Having determined that dismissal of the negligent entrustment claim is warranted, the Court must consider whether Plaintiffs should be granted leave to amend to correct the specified deficiencies. “Ideally, if it is at all possible that the party against whom the dismissal is directed can correct the defect in the pleading or state a claim for relief, the court should dismiss with leave to amend.” Johnson, 2020 WL 7327320, at *2 (quotations omitted). “However, leave to amend is not automatic and may be properly denied where an amendment would be futile.” Id. (citation omitted).

It appears that the deficiencies of the negligent entrustment claim are capable of being cured by amendment. At this stage, the Court cannot conclude that an amendment would be futile. The Court will therefore dismiss the negligent entrustment claim without prejudice and permit Plaintiffs to file a second amended complaint to cure the specified deficiencies of the negligent entrustment claim.

II. Negligent Hiring, Training, Supervision and Retention
An employer “may be held liable for negligence in hiring, supervising or retaining an employee.” N.H. v. Presbyterian Church (U.S.A.), 998 P.2d 592, 600 (Okla. 1999). A claim against an employer for negligent hiring, training, supervision, or retention is “based on the employee’s harm to a third party through employment.” Id. An employer is found liable if “at the critical time of the tortious incident[ ], the employer had reason to believe that the employee would create an undue risk of harm to others.” Id. Prior knowledge of the employee’s “propensity to commit the very harm for which damages are sought” is a necessary component of the negligent hiring, training, supervision, and retention claims. Id.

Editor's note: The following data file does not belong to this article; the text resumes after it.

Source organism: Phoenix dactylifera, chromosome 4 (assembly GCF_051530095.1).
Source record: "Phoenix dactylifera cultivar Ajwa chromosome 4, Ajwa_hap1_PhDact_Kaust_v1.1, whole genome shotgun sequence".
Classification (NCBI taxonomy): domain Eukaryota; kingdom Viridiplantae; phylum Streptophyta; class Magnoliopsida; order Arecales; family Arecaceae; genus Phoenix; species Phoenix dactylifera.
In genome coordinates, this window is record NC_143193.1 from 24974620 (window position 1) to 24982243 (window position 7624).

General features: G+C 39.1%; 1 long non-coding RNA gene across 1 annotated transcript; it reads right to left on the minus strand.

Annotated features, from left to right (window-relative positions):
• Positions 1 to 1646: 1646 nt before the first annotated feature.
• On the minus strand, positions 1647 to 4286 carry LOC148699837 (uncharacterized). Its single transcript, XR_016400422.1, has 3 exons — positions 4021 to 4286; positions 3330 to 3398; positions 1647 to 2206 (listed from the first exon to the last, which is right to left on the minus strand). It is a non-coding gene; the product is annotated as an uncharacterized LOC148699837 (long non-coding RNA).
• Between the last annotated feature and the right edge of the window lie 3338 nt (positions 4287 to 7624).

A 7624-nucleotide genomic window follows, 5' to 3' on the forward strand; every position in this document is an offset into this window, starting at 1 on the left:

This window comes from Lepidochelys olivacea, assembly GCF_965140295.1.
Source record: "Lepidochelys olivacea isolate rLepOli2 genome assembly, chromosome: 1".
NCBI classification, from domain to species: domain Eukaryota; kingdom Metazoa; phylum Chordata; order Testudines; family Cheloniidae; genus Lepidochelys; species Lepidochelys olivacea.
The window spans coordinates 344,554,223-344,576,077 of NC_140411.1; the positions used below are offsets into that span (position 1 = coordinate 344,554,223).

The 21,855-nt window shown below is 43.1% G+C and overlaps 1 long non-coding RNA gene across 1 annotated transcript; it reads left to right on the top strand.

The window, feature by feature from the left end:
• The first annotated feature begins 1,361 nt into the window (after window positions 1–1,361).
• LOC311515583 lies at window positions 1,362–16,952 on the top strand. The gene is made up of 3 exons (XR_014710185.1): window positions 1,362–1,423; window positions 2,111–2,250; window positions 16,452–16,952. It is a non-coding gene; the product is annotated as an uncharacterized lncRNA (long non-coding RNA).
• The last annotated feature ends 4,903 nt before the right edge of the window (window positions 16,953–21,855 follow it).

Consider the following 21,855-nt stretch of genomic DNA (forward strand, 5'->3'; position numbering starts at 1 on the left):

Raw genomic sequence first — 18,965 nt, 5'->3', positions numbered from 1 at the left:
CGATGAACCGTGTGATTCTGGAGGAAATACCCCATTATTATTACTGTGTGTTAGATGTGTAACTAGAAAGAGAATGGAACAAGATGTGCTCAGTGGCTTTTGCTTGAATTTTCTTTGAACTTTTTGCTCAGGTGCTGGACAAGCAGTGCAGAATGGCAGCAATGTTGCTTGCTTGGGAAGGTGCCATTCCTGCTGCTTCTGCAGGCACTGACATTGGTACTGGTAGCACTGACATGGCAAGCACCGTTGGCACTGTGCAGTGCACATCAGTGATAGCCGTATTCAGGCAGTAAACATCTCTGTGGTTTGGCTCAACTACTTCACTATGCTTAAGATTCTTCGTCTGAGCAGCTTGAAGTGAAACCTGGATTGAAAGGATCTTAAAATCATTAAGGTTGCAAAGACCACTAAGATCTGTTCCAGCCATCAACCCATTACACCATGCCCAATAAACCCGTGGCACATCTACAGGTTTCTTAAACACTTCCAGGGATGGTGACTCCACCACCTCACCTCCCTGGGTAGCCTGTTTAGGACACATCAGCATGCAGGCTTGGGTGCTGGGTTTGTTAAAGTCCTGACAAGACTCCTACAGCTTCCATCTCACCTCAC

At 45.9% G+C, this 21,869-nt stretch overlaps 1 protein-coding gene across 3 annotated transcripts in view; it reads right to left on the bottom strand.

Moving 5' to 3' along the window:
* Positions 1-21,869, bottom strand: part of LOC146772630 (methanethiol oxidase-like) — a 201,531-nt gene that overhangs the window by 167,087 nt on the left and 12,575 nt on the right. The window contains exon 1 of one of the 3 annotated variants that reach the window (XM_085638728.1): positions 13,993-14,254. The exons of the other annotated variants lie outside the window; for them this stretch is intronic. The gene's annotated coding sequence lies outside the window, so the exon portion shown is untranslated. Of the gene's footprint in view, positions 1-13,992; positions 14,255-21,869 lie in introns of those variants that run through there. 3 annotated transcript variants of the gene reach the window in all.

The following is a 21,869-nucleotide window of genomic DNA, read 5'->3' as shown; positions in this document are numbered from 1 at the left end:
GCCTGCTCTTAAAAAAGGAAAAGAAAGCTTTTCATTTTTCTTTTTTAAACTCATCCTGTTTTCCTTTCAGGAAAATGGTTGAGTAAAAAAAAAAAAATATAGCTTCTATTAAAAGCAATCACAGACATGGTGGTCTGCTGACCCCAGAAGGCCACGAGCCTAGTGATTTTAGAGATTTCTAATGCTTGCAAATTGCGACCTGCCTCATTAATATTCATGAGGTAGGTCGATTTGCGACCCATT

In the Amended Complaint, Plaintiffs allege Loadtex “had prior knowledge or should have known and/or had reason to believe that Gipson had a propensity to commit the very harm to which damages are sought by Plaintiffs.” Doc. no. 8, ¶ 49. Again, these allegations are merely “labels and conclusions” that will not suffice to state a claim. Setting aside these allegations, Plaintiffs have not alleged any facts related to Loadtex’s prior knowledge of Gipson’s propensity to commit the very harm for which damages are sought. Thus, the Court finds Plaintiffs have failed to adequately plead claims for negligent hiring, training, supervision, and retention against Loadtex, and Defendants’ motion with respect to the claim must be granted.